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Academic Standards

Honor Roll

BJAMS recognizes students in grades 3-8 who have achieved at a high level, by publishing an Honor Roll for each marking term. Students must achieve an average of 90 or better in all subjects to be considered for High Honors. Students achieving an average of 80 to 89 in all subject areas will be considered for Honors. Additionally, they must earn an “Outstanding” or “Satisfactory” in all other areas, including Art, PE, Music, French and areas indicating conduct and behavior. More than 80% of our students achieve Honor Roll quarterly.


At BJAMS, homework has many purposes:

  • to foster habits of independent work and study
  • to reinforce learning that has taken place at school
  • to prepare for new concepts
  • to help students be ready for increasing workloads in secondary and postsecondary education.

The amount of homework given nightly depends upon the grade level, the subject, as well as the individual student. Good study habits are important and develop early. In addition to regular homework, students may also from time to time be asked to work on long-term assignments or projects. Teachers will make a concerted effort to coordinate major tests and projects, especially in the upper school.

The following time frame is the guideline that teachers use when assigning homework for grades 3-8:

  • Grade 3: 20-30 minutes nightly
  • Grade 4: 45 minutes nightly
  • Grade 5/6: 60-90 minutes nightly
  • Grade 7/8: 1½-2 hours nightly (although special projects are more frequent in these grades)


bjams testing

Evaluation of students includes testing on a regular basis, as a means of evaluating student success. BJAMS students can expect to take teacher-designed tests; tests that accompany curriculum series; and standardized tests. BJAMS students may participate in some Diocesan, Vermont state, and federal testing at some grade levels, when appropriate. The SAT 10 (Stanford Achievement Test Series 10) is a national standardized test we use. It is taken over a one-week period and usually administered in April. First published in 1926, the test is now in its tenth incarnation, or “Series.” Although in many states it is being replaced by state-created tests (mandated by the No Child Left Behind Act of 2001), it is not equivalent to most of these tests, in that the Stanford series is more comprehensive in scope than the newer assessments. The test is available in 13 levels that roughly correspond to the year in school.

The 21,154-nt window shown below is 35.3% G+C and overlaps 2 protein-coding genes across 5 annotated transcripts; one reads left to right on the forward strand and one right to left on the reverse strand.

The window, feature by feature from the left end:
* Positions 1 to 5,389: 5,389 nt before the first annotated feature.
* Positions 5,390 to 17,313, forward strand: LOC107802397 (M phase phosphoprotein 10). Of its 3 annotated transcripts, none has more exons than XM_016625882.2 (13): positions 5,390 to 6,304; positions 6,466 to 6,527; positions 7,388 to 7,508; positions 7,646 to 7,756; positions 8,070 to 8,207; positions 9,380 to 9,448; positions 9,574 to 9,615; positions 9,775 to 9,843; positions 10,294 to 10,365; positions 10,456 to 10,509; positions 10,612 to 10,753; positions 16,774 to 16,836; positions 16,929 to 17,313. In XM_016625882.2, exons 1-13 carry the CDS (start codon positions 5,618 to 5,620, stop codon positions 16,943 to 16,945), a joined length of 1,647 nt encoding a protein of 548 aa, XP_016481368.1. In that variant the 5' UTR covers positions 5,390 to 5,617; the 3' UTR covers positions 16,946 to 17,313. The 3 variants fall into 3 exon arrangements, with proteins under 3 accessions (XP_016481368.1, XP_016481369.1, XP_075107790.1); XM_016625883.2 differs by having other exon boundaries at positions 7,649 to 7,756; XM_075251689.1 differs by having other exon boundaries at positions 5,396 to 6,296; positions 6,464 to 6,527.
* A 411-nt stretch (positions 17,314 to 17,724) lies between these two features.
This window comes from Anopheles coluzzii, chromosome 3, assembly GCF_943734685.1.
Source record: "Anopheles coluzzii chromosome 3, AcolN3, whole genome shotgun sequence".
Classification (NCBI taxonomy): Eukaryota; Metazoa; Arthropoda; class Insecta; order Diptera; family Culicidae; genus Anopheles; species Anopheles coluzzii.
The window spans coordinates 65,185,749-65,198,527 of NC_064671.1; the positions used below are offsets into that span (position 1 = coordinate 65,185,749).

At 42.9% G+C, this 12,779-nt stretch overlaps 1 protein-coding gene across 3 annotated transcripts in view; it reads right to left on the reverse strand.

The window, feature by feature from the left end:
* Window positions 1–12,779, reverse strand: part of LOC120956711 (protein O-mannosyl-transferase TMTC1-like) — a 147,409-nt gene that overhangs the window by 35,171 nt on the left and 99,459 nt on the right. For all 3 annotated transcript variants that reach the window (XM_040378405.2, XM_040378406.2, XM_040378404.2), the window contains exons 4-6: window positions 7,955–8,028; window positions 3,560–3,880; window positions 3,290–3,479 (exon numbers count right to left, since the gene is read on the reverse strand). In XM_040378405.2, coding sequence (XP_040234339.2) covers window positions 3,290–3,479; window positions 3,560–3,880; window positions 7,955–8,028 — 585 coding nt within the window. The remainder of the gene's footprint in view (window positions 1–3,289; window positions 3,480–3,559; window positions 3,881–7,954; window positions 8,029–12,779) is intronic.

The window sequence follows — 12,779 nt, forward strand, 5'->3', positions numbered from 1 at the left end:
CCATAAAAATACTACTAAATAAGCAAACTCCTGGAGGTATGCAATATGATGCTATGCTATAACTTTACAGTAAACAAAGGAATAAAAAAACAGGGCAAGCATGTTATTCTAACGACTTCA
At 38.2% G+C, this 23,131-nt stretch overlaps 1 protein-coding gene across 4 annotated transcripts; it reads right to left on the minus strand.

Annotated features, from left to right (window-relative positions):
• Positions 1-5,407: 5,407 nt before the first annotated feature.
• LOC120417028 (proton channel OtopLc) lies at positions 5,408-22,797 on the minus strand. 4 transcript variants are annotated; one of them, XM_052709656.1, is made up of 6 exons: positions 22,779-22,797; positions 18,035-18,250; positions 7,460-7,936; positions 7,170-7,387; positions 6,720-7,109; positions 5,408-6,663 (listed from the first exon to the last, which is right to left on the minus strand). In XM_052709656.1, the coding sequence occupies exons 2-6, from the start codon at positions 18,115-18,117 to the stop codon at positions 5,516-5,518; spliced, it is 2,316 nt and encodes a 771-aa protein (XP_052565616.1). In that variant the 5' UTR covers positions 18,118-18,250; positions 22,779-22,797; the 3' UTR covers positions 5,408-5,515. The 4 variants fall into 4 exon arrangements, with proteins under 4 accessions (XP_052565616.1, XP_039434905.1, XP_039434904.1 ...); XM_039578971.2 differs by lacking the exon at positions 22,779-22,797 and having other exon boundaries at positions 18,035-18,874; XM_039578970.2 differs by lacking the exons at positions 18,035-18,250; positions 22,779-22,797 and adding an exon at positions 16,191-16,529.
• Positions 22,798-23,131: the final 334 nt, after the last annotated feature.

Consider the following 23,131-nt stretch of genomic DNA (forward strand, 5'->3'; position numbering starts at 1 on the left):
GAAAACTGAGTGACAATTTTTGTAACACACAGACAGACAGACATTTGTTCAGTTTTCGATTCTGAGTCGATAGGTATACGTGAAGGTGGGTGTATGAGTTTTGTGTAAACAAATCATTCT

Each level of the test is broken into subtests or strands covering various subjects such as reading comprehension, mathematics problem-solving, language, spelling, listening comprehension, science, and social science. BJAMS has used this test series since the inception of the school. This test allows us to compare our students to their peers across the nation.

Students in grades 6-8 take midterm and final exams. They count as 20 percent of their semester grade. Eighth-graders may be exempt from final exams if their class is designated “an exemption class” and if they have an average of 90 or above for that subject for the year at the end of the fourth quarter.